COPD is known to have significant spatial and temporal heterogeneity of ventilation due to the inhomogenous destruction of lung elastic tissue leading to loss of elastic recoil, regional ventilation inequality, increased airway resistance and dynamic hyperinflation. One of the key problems in exacerbations of COPD is the prolongation of the expiratory phase in COPD, resulting in the development of dynamic hyperinflation which leads to haemodynamic compromise, increased work of breathing and ventilator asynchrony [57, 58]. Information derived from EIT indices, including the global inhomogeneity index, can be used to demonstrate both inhomogeneous ventilation and the development of dynamic hyperinflation [59,60,61,62,63,64]. One potential method to demonstrate dynamic hyperinflation is the mapping of expiratory time constants using the change in impedance over time [65, 66]. It is anticipated that time constants will correlate with other measures of global inhomogeneity and this will be used to describe the physiological consequences of NIV and ECCO2R.
EIT will be undertaken unless there is a contraindication (pacemaker or implantable defibrillator). EIT examinations will be performed using the Drager Pulmovista 500 EIT device (Pulmovista®; Draeger, Luebek, Germany) using a silicone band consisting of 16 integrated electrodes and one reference electrode applied around the thorax at the fourth intercostal space in accordance with the manufacturer’s instructions. Real-time analogue waveform outputs from the ventilators feed to an inbuilt data acquisition system (Draeger EIT Data Analysis Tool 6.1). Data will be analysed after processing using custom-made software and in accordance with the method described by the Translational EIT Development (TREND) study group . Data will be displayed to demonstrate changes in tidal volume, end-expiratory lung volume, spatial distribution of gas and respiratory time constants [67,68,69,70]. Descriptors of the spatial distribution of ventilation, including the global inhomogeneity index [71,72,73,74] and the coefficient of variation [61, 72, 75], will be reported. Additionally, the heterogeneity of ventilation will be quantified measuring regional respiratory time constants [69, 70], phase shifts in regional ventilation , the ventilation delay index  and heterogeneity of expiratory times [61, 62, 78].
Exacerbations of COPD result in an increase in the subjective work of breathing, anxiety and tachypnoea, which in turn result in a progressive increase in the elevated neural respiratory drive mediated through the respiratory centre in the brainstem [79,80,81]. Although the output of the respiratory centre cannot be measured directly, a well validated surrogate measure is the electromyography (EMG) signal measured at the level of the parasternal intercostal muscles using surface electrodes placed over the second intercostal space [80, 82,83,84]. Parasternal EMG has been demonstrated to be a reproducible and well tolerated technique to assess neural respiratory drive , particularly for patients with an exacerbation of COPD [80, 81]. To allow physiologically meaningful comparisons of the EMG signal, the root mean square is used to quantify the intensity and duration of the contraction and has been shown to be linearly associated with increasing load on the muscle [86, 87]. Additional measures to quantify the neural respiratory drive are the percentage of the EMG signal of the maximum EMG signal obtained (EMGpara%max) and the neural respiratory drive index (NRDI), which is the product of EMGpara%max and the respiratory rate . NRDI is a validated measure of work of breathing during an acute exacerbation and allows changes in work of breathing over time to be documented [80, 81].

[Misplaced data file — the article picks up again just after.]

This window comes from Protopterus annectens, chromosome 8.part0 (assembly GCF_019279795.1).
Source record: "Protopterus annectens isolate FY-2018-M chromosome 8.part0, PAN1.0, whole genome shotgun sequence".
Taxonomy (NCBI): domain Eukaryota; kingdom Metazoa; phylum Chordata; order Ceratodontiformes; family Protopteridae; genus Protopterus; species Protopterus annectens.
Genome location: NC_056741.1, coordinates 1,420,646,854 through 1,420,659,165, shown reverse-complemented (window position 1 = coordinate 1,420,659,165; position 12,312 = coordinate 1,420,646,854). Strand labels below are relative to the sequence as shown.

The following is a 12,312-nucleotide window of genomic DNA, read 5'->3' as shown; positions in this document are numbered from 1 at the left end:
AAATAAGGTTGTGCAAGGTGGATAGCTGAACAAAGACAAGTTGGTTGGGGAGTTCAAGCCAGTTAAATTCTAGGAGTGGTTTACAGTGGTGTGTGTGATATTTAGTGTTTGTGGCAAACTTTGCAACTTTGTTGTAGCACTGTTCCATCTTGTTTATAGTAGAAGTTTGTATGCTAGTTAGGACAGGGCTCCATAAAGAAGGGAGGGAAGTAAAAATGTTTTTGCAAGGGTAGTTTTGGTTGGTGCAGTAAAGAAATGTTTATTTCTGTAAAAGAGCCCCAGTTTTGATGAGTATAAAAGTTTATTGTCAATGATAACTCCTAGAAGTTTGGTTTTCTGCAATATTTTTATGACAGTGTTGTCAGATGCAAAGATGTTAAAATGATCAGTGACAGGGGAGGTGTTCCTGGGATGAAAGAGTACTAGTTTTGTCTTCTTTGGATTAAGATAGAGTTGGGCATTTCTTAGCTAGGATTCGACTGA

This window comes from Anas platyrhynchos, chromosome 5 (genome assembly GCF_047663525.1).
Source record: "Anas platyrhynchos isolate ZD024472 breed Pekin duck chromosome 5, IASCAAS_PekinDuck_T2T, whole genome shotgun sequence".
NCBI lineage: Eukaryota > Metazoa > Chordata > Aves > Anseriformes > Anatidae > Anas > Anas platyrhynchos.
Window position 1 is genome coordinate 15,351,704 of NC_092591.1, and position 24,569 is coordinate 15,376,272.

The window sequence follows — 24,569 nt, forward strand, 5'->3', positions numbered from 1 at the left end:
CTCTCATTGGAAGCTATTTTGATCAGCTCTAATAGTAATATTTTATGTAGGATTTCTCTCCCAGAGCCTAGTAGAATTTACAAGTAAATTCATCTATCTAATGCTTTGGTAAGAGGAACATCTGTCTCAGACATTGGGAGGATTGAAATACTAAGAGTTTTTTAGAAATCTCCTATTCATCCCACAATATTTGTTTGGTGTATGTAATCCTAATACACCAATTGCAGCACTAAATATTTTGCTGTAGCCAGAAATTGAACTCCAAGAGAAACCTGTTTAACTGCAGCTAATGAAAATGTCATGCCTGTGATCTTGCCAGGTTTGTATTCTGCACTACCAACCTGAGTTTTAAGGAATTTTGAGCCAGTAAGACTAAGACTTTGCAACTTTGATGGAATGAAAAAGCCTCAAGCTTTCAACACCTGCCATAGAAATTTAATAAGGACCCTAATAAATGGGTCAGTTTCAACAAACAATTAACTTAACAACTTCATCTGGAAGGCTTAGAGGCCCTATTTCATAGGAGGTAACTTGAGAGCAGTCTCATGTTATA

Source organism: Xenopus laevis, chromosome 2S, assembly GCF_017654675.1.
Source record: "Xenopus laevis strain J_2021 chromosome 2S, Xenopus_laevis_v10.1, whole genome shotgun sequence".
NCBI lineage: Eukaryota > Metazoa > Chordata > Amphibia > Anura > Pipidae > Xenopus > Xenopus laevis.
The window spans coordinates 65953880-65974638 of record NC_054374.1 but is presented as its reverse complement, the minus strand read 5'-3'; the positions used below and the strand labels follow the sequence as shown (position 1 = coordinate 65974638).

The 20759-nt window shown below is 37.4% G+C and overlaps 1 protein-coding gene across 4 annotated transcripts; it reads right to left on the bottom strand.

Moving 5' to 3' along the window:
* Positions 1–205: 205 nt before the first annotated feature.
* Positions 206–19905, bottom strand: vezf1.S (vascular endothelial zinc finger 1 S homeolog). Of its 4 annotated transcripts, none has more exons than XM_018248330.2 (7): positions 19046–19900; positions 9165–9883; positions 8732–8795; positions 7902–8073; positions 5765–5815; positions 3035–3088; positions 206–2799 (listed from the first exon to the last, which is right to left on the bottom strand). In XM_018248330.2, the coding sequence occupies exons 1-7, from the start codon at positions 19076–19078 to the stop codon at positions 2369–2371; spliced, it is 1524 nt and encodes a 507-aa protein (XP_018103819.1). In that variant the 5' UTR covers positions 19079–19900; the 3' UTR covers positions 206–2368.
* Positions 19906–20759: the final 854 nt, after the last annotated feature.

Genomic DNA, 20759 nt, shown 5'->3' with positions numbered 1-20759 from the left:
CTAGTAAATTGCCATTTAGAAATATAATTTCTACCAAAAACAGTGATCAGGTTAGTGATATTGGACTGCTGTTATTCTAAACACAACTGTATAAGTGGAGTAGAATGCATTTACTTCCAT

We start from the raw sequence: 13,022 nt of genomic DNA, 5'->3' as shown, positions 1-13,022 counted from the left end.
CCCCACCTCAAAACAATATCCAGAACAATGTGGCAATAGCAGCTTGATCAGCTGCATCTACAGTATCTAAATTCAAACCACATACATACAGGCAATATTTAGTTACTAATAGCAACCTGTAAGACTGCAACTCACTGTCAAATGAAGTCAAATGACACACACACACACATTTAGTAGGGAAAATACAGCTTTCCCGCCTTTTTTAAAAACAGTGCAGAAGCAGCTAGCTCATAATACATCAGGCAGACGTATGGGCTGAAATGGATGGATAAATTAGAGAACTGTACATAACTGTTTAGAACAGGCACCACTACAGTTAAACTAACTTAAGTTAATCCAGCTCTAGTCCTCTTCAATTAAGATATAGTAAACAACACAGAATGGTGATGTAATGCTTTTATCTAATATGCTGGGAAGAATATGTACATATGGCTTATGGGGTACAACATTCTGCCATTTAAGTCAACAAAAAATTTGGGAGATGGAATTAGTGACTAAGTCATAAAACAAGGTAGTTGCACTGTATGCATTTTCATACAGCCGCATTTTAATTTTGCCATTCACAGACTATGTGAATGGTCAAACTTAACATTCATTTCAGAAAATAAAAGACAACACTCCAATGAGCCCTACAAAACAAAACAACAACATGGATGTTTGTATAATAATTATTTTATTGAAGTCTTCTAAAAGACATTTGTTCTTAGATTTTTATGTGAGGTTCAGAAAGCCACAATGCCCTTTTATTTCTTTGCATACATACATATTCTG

EMG will be recorded from the parasternal second intercostal space bilaterally and then processed and analysed in accordance with previously published work [80, 81]. The root mean square will be used to calculate the root mean square EMGpara%max from the maximum EMG signal obtained and the NRDI will be calculated by multiplying EMGpara%max by the respiratory rate. Changes in an individual patient will then be analysed over time.
Oesophageal pressure monitoring
Oesophageal pressure (PES) may be measured using an inflated balloon placed in the lower oesophagus and attached to an air-filled pressure transducer. The changes in PES with respiration are concordant with the changes in pleural pressure (PPL) [88,89,90]. The difference between PES and airway pressure (PAW) is a reasonable estimate of transpulmonary pressure (PL) in the region surrounding the balloon [89,90,91]. From this, the work of breathing can be calculated using the integration of the difference between the static compliance of the chest wall and the oesophageal pressure multiplied by volume over time. As chest wall compliance cannot be directly measured in spontaneously breathing patients, it will be estimated as normal, at 200 mL/cmH2O [88, 91]. Respiratory muscle work will also be estimated using the pressure time product of the oesophageal pressure (PTPES) [88, 91]. PTPES is the integral of pressure over time and is the product of the change in pressure multiplied by the duration of the contraction [88, 91]. The particular advantage of PTPES is that it provides an estimate of activity regardless of whether or not a volume is generated. Due to the development of dynamic hyperinflation in exacerbations of COPD, the muscles of respiration commence contracting prior to airflow commencing [89, 92]. PTPES estimates of the work undertaken during this isometric phase of contraction. Application of extrinsic PEEP can be titrated to minimise work of breathing .